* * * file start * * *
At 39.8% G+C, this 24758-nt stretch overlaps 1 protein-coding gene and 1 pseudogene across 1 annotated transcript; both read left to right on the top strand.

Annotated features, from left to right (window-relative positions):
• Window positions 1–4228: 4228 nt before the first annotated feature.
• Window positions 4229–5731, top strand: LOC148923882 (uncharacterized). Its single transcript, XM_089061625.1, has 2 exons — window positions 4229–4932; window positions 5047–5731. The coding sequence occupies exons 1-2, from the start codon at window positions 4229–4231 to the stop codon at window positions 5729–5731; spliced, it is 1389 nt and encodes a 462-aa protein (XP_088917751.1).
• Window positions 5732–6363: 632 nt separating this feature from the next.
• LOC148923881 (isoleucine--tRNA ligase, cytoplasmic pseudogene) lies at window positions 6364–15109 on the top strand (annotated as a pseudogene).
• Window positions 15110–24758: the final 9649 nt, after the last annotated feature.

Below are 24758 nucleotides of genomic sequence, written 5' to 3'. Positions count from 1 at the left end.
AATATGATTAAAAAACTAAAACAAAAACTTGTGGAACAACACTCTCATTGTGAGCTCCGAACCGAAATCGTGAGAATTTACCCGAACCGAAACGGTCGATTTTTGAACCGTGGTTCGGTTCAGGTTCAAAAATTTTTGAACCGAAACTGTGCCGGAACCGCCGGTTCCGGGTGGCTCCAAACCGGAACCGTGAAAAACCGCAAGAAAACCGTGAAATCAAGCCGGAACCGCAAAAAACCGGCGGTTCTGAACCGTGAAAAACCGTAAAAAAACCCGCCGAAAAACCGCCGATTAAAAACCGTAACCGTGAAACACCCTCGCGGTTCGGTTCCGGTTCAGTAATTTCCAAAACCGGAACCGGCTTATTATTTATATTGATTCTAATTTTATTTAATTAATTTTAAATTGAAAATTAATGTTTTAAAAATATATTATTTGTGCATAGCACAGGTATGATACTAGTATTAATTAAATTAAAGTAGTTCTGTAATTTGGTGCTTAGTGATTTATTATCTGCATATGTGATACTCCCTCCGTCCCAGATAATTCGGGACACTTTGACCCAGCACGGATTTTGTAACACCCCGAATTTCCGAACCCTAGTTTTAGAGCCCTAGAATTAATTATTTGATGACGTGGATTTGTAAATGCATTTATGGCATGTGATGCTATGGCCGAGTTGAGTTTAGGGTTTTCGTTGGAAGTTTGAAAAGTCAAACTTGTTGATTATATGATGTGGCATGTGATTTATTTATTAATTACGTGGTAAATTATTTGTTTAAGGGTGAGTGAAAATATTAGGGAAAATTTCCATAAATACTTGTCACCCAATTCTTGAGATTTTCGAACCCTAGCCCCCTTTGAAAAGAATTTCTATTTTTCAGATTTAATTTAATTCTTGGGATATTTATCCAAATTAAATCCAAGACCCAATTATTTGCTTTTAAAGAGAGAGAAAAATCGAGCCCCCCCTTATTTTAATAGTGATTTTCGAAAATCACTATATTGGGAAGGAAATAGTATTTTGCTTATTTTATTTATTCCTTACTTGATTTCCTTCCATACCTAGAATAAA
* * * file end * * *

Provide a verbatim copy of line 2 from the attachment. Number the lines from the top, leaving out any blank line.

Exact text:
Annotated features, from left to right (window-relative positions):